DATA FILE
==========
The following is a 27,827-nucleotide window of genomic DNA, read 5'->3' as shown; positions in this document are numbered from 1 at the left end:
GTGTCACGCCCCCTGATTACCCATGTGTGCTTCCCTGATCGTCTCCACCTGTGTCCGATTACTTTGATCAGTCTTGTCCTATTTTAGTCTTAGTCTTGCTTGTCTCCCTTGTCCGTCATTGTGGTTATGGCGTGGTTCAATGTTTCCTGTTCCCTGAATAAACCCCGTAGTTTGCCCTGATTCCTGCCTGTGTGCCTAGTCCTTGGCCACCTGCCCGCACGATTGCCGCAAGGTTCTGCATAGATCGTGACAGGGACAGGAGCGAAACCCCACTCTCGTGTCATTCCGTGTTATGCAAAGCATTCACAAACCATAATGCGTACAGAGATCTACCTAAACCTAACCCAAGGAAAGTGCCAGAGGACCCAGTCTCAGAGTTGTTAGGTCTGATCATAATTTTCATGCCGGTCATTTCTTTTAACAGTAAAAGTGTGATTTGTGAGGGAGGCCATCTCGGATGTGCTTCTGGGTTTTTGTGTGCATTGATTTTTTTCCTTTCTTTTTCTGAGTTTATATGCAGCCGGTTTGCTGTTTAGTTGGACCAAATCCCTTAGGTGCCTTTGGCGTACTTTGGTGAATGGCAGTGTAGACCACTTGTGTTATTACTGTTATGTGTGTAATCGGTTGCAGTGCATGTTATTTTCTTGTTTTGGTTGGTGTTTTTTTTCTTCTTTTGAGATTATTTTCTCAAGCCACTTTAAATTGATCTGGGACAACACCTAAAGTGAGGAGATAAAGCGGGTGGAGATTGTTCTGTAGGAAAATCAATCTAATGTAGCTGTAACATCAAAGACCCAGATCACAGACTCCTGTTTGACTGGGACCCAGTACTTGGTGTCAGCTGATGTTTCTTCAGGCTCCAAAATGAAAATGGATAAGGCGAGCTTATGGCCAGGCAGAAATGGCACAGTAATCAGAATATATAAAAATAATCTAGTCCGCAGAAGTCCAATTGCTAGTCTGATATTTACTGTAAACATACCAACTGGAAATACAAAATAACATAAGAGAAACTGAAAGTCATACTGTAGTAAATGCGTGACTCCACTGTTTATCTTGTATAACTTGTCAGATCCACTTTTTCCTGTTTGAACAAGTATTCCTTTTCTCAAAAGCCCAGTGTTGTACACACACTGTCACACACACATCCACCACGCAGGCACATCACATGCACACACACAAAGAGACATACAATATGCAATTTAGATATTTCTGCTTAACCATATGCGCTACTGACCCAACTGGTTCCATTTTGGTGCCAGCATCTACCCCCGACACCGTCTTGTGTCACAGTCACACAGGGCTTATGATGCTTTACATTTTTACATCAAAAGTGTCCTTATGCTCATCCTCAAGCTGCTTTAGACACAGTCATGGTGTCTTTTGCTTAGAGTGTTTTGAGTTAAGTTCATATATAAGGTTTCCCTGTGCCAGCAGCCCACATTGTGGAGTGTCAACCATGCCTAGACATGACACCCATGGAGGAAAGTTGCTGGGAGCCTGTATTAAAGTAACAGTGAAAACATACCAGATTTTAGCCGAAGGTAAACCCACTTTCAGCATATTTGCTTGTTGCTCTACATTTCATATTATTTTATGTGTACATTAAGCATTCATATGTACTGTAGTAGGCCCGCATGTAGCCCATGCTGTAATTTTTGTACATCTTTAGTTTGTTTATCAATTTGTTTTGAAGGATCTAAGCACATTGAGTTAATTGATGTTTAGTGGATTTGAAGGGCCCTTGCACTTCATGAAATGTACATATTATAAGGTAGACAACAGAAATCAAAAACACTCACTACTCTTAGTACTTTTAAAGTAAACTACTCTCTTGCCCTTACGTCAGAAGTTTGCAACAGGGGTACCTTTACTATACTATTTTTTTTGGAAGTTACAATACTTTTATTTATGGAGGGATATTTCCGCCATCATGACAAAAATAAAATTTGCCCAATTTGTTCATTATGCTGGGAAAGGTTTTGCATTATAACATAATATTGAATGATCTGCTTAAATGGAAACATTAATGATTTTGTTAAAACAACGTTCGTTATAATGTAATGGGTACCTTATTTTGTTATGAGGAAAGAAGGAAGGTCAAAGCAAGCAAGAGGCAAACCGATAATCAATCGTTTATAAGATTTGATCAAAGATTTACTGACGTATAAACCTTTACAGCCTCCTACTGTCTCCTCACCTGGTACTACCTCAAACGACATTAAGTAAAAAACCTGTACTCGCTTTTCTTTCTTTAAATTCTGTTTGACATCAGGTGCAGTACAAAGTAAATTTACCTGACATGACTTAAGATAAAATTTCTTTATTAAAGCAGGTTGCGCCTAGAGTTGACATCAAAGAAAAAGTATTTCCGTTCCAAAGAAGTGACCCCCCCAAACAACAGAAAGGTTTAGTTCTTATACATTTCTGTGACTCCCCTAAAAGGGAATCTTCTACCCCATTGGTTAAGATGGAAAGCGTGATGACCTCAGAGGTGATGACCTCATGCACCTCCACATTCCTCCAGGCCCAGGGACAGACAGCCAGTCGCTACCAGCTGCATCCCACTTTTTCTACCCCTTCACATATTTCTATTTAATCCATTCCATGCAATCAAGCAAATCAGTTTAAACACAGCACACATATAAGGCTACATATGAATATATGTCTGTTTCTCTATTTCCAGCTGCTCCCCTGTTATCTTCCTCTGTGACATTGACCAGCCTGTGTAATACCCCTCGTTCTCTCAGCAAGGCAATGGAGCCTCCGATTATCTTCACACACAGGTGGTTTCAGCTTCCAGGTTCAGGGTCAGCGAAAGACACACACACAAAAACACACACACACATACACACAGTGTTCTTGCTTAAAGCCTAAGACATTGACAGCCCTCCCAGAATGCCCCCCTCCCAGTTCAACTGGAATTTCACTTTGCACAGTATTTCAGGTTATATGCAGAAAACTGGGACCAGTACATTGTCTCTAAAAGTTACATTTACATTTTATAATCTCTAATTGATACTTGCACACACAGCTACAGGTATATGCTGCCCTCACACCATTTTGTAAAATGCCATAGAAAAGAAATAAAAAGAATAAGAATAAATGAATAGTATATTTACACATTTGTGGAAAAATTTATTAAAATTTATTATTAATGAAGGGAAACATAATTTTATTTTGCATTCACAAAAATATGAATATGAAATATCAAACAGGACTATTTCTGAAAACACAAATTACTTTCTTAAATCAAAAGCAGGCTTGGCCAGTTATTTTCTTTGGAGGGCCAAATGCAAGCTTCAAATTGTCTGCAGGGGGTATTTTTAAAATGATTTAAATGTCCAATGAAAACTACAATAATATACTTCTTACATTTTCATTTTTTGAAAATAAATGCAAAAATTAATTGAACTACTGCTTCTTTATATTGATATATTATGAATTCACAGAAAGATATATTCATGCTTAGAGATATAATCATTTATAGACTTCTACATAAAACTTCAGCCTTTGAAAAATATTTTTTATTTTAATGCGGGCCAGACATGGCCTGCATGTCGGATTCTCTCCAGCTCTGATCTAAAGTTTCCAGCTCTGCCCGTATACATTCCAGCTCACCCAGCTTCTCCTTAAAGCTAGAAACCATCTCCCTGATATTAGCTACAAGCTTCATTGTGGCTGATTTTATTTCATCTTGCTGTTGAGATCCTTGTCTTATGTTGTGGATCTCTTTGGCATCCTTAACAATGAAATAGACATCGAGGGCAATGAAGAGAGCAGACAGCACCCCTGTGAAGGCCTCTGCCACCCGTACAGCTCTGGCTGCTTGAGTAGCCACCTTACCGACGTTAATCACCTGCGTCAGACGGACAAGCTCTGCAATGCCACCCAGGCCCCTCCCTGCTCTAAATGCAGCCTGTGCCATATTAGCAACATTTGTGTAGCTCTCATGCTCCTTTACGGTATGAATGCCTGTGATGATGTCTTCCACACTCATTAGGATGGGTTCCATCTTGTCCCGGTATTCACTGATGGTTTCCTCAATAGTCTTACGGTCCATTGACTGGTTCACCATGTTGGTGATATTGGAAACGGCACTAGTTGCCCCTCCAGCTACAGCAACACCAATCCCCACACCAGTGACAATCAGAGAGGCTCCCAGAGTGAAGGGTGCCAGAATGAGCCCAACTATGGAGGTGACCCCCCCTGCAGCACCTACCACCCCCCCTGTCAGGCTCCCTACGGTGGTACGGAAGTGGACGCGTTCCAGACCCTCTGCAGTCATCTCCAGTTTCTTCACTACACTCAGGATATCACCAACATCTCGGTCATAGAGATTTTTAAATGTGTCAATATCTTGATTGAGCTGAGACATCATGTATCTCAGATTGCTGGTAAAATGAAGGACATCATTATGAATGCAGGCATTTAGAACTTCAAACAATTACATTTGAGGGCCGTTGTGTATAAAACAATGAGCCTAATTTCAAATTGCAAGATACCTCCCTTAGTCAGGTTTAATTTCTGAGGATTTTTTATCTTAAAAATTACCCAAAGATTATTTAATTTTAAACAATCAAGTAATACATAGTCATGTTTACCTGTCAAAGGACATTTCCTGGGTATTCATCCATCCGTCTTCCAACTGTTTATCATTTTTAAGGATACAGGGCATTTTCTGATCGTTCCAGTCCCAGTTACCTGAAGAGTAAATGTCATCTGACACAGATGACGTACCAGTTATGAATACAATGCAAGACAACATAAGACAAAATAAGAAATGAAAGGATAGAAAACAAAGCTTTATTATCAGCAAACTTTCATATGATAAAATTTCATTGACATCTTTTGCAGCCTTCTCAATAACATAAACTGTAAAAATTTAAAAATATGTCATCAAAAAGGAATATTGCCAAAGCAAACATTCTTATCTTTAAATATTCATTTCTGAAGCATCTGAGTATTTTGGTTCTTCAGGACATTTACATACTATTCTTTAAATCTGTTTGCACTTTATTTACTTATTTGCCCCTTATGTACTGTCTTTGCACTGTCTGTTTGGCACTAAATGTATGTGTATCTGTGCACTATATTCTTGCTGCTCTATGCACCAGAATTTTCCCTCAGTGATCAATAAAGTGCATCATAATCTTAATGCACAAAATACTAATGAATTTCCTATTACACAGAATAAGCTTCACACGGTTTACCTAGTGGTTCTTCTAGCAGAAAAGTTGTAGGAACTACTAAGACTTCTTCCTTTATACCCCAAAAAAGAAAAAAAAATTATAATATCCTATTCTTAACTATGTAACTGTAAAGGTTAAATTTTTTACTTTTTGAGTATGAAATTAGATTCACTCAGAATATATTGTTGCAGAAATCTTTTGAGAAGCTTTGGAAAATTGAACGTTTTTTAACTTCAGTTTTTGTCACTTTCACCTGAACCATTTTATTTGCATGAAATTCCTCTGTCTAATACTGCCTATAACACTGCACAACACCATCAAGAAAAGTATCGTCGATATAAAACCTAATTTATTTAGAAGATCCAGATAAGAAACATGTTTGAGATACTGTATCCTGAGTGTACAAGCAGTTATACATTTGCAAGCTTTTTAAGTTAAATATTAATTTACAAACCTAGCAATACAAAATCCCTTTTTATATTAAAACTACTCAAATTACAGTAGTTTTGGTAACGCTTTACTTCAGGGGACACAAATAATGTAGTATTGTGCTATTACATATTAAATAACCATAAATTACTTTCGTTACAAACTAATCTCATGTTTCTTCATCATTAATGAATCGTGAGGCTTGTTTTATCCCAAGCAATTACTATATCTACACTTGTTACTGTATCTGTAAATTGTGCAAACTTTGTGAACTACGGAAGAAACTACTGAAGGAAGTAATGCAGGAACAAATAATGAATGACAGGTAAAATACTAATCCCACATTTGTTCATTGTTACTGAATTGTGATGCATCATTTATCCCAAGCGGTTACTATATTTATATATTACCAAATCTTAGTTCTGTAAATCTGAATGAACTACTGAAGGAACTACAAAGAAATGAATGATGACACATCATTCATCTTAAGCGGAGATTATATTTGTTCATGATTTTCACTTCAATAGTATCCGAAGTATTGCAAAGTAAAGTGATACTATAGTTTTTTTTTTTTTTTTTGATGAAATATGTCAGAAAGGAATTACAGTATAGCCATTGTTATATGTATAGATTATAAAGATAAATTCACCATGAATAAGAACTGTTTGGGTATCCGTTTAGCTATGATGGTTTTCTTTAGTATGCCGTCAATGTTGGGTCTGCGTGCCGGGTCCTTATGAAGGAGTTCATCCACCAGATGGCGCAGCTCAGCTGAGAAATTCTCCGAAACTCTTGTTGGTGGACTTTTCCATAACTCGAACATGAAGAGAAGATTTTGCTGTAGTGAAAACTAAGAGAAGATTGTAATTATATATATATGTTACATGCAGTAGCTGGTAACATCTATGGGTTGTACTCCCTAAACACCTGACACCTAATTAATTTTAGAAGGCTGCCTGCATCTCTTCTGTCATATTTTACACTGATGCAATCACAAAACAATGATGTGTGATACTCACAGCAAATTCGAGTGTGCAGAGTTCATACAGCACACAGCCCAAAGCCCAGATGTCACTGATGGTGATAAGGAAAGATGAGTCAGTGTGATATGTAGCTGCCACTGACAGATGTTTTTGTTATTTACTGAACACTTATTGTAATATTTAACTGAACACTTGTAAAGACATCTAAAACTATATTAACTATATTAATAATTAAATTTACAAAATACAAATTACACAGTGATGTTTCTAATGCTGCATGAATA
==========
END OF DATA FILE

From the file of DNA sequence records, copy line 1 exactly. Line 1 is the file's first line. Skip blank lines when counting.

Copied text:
The following is a 27,827-nucleotide window of genomic DNA, read 5'->3' as shown; positions in this document are numbered from 1 at the left end: